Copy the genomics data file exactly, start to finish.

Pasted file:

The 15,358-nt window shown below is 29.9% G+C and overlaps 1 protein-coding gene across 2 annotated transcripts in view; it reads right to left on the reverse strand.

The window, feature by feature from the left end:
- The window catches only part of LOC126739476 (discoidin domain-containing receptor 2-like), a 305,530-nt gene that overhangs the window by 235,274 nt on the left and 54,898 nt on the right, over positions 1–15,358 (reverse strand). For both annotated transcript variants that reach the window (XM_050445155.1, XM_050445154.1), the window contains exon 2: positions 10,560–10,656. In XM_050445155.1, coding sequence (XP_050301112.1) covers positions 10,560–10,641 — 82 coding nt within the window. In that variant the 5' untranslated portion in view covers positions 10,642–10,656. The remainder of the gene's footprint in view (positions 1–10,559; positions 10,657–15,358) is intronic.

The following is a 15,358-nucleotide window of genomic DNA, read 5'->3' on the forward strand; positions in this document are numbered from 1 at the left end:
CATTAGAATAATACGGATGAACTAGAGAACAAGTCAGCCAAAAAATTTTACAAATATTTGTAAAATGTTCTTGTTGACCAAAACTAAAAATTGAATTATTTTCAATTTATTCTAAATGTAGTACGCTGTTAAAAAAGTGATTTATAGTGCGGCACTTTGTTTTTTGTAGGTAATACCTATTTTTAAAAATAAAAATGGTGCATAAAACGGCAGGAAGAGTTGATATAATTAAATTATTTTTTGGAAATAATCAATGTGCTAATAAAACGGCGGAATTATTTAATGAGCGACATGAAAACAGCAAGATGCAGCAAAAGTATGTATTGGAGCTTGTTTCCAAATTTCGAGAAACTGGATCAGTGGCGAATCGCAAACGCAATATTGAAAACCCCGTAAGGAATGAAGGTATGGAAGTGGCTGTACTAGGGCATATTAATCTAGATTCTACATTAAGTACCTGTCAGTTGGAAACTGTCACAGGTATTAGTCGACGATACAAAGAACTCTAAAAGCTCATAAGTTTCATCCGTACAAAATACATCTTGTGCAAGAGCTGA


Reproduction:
The 15,358-nt window shown below is 29.9% G+C and overlaps 1 protein-coding gene across 2 annotated transcripts in view; it reads right to left on the reverse strand.

The window, feature by feature from the left end:
- The window catches only part of LOC126739476 (discoidin domain-containing receptor 2-like), a 305,530-nt gene that overhangs the window by 235,274 nt on the left and 54,898 nt on the right, over positions 1–15,358 (reverse strand). For both annotated transcript variants that reach the window (XM_050445155.1, XM_050445154.1), the window contains exon 2: positions 10,560–10,656. In XM_050445155.1, coding sequence (XP_050301112.1) covers positions 10,560–10,641 — 82 coding nt within the window. In that variant the 5' untranslated portion in view covers positions 10,642–10,656. The remainder of the gene's footprint in view (positions 1–10,559; positions 10,657–15,358) is intronic.

The following is a 15,358-nucleotide window of genomic DNA, read 5'->3' on the forward strand; positions in this document are numbered from 1 at the left end:
CATTAGAATAATACGGATGAACTAGAGAACAAGTCAGCCAAAAAATTTTACAAATATTTGTAAAATGTTCTTGTTGACCAAAACTAAAAATTGAATTATTTTCAATTTATTCTAAATGTAGTACGCTGTTAAAAAAGTGATTTATAGTGCGGCACTTTGTTTTTTGTAGGTAATACCTATTTTTAAAAATAAAAATGGTGCATAAAACGGCAGGAAGAGTTGATATAATTAAATTATTTTTTGGAAATAATCAATGTGCTAATAAAACGGCGGAATTATTTAATGAGCGACATGAAAACAGCAAGATGCAGCAAAAGTATGTATTGGAGCTTGTTTCCAAATTTCGAGAAACTGGATCAGTGGCGAATCGCAAACGCAATATTGAAAACCCCGTAAGGAATGAAGGTATGGAAGTGGCTGTACTAGGGCATATTAATCTAGATTCTACATTAAGTACCTGTCAGTTGGAAACTGTCACAGGTATTAGTCGACGATACAAAGAACTCTAAAAGCTCATAAGTTTCATCCGTACAAAATACATCTTGTGCAAGAGCTGA